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Capitals flash their finest form in Stadium Series win over Maple Leafs

The Capitals wave to fans as they walk off the ice at Navy-Marine Corps Memorial Stadium in Annapolis on Saturday after their 5-2 win over Toronto. (Toni L. Sandys/The Washington Post)

There were fireworks and a flyover. There were midshipmen marching and bagpipes playing the “Top Gun” theme song as the Washington Capitals made their entrance. There was a model fighter jet in the corner beside the rink.

There was no mistaking this was a special occasion, but the Capitals happily would bottle up and replicate their play in the 5-2 win over the Toronto Maple Leafs in Saturday night’s Stadium Series game at Navy-Marine Corps Memorial Stadium. It had everything Washington wants from its games — a deadly power play, balanced scoring at even strength, a defense that wasn’t pinned in its own end all night — and it was the kind of complete performance that has been rare for a Capitals team that has battled inconsistency all season.

“We weren’t trying to put on a show,” center Nicklas Backstrom said. “We were just trying to play our game.”

Their best arrived on the grand stage with windy conditions and a late-game power outage. It came against a talented Toronto club that was a fierce opponent in the first round of the playoffs last season. In a nationally televised outdoor game, the first NHL one at a service academy, the Capitals flashed their potential with the postseason roughly a month away, reminding everyone that they can put on a show simply by playing their game. If only the team could play in the elements during the playoffs; Washington is undefeated in its past three NHL outdoor games.

“That group game, I think you see it [last game against] Ottawa a little bit, and you see it tonight,” forward Tom Wilson said. “It’s good for the group to see that. Pushing forward, you have that confidence, and you know that the group can play that way. It’s important in crunch time. That’s a pretty complete effort.”

For all of the pageantry and spectacle surrounding this game, it also ultimately was a game Washington desperately needed after a middling February. The Capitals were 6-6-2 last month, struggling because of a leaky defense. The team had stayed at or near the top of the Metropolitan Division, but its rocky play with less than 20 games until the playoffs was cause for concern. A quiet trade deadline also was deflating, especially as other contenders in the Eastern Conference made splashy moves.

Perhaps most alarming was that goaltender Braden Holtby had lost six straight starts entering Saturday in a career-worst stretch. But Coach Barry Trotz gave his top goaltender a vote of confidence by naming him the starter for this marquee game, and Holtby was hopeful that two days of practice leading into it would make a difference. He made 27 saves, and his teammates bailed him out for a change. Both times Toronto scored, the Capitals answered with a goal of their own within a minute.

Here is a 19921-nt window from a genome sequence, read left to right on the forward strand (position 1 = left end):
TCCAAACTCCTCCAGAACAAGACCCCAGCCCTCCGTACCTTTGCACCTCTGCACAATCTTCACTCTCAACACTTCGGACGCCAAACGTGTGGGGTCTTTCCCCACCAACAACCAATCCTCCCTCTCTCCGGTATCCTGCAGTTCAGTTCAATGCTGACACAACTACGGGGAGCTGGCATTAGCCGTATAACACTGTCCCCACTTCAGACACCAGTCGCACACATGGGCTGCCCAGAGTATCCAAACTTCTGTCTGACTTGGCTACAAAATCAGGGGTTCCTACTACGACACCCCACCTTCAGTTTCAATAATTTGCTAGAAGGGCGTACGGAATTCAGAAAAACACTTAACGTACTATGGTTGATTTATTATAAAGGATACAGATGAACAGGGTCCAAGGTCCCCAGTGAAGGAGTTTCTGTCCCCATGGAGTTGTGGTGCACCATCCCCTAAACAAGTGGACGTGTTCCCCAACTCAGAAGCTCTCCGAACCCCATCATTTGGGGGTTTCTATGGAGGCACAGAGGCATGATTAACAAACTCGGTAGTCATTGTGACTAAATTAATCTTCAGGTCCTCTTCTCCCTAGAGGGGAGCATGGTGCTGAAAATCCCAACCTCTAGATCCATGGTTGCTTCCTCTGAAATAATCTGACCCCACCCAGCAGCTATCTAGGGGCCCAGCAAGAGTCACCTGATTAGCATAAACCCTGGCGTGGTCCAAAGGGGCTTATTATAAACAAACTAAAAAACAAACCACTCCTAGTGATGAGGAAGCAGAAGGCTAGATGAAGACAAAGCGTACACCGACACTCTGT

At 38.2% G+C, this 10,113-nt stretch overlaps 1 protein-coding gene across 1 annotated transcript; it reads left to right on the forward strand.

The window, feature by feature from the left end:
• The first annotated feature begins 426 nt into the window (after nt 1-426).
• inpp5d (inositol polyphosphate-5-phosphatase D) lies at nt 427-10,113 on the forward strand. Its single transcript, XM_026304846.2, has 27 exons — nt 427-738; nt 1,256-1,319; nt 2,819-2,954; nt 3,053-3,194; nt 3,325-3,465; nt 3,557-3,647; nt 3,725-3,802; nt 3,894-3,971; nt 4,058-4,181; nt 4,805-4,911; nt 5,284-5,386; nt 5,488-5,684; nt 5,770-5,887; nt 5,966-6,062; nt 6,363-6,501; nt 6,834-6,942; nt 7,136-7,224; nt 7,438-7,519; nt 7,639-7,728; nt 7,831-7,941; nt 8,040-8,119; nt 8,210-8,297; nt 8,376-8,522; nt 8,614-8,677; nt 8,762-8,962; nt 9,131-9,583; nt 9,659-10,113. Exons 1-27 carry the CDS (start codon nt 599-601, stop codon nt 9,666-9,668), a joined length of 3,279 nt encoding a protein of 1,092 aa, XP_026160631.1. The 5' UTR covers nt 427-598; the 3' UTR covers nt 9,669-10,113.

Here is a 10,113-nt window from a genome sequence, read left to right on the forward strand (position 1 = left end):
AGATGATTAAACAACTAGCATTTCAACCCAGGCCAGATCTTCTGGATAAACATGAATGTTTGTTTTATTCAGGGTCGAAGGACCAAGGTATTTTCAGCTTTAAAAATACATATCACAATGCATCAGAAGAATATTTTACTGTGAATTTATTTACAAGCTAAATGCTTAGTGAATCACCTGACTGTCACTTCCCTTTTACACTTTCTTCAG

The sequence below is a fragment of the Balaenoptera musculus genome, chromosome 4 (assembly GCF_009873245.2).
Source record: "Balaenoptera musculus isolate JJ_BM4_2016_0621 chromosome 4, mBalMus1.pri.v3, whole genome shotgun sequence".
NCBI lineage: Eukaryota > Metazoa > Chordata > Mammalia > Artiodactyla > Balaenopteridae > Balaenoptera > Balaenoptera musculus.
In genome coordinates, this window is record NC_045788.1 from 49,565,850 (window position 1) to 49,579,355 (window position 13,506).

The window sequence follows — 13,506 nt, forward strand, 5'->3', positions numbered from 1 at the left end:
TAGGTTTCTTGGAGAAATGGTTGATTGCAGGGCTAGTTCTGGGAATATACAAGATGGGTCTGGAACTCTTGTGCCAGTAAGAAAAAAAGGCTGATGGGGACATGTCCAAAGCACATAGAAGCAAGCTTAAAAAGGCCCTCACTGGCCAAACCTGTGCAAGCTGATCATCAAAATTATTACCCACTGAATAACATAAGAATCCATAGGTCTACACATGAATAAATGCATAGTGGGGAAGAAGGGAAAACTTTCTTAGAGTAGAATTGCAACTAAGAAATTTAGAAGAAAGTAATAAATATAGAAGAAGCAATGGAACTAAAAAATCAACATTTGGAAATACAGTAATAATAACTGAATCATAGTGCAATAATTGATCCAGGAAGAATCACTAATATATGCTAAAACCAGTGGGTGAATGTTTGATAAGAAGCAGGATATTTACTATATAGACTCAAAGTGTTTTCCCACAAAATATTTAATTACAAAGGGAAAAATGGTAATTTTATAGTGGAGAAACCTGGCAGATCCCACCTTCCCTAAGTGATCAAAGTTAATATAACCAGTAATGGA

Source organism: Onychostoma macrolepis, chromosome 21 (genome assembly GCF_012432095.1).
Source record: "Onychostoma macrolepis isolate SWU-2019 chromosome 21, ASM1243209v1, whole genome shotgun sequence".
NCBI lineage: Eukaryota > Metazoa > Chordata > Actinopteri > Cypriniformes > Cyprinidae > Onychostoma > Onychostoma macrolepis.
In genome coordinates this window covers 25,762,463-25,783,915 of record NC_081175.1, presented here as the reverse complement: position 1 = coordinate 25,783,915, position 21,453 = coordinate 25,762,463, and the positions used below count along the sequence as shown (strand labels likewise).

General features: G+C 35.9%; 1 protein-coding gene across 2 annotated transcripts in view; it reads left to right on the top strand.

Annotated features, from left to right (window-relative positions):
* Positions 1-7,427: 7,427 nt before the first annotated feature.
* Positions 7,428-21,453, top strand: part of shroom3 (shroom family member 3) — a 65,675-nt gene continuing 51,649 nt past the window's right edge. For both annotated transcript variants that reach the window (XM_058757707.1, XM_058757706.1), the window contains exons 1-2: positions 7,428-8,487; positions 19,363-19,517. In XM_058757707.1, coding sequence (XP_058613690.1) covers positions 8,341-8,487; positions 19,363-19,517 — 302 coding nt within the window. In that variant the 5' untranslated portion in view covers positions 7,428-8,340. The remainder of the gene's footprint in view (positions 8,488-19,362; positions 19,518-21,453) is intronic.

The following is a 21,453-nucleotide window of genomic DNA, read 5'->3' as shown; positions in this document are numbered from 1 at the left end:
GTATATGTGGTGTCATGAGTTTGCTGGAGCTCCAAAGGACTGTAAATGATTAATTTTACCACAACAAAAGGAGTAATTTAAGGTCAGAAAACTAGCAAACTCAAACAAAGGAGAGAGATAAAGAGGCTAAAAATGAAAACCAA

“Obviously, you always want to have a response after their goal,” Holtby said. “But I think that went for the whole game. I think we stuck to our game plan, regardless of the situation. We converted on our chances. We earned our chances.”

Several players raved about the condition of the ice, and the Capitals had the advantage of playing with the wind at their backs in the first period, flying when they skated into the Maple Leafs’ zone. A power play less than three minutes into the game led to a goal from Evgeny Kuznetsov, his 20th of the season and his third in the past two games. But 90 seconds later, Toronto tied the game when Zach Hyman deflected in a shot from Roman Polak.

That was the Maple Leafs’ first shot of the game, an ominous start for Holtby. But Washington answered just two shifts later, when Tom Wilson set up a goal from Alex Ovechkin. Ovechkin’s celebration was fitting for the big stage, dropping down to one knee and swinging his arm in a massive fist pump. That marked his 40th goal of the season, and it has him just two goals away from 600.

“Forty is nice, but 50’s better,” Ovechkin said. “I still have time to do that.”

He certainly didn’t need to rush Saturday night as other stars rose to the spotlight. On the Capitals’ second power play of the period, Kuznetsov started to skate around the back of the Toronto net, backhanding the puck to Backstrom as he went. Backstrom scored on his second whack to lift Washington to a 3-1 lead.

Toronto’s Nazem Kadri cut the Capitals’ lead 7:22 into the second period, a puck that Holtby didn’t seem to see as it sneaked in between him and the post. Holtby was screened on the shot, but it was the kind of tally he probably would lament if not for his team’s quick response. With the fourth line on the ice, defenseman John Carlson skated up to the net and scored on a slick feed from Chandler Stephenson. Forty-three seconds had elapsed between Kadri’s goal and Carlson’s.

And if there wasn’t enough evidence of the Capitals’ good mojo in outdoor games, rookie Jakub Vrana raced down the ice and against the wind 10:49 into the second period, beating Maple Leafs goaltender Frederik Andersen five-hole. That marked Vrana’s first goal in 2018, ending a 25-game drought. Andersen was yanked from net in favor of Curtis McElhinney, the first time Andersen has been pulled from a game all season.

And with that 5-2 lead, the lights went out at Navy-Marine Corps Memorial Stadium halfway through the third period. The delay lasted 15 minutes, and the crowd thinned. The fans who stayed flipped on their cellphone flashlights.

“A couple guys thought it was an effect at first,” Wilson joked. “Maybe there was going to be a surprise concert or performance or something.”

The Capitals already had stolen the show.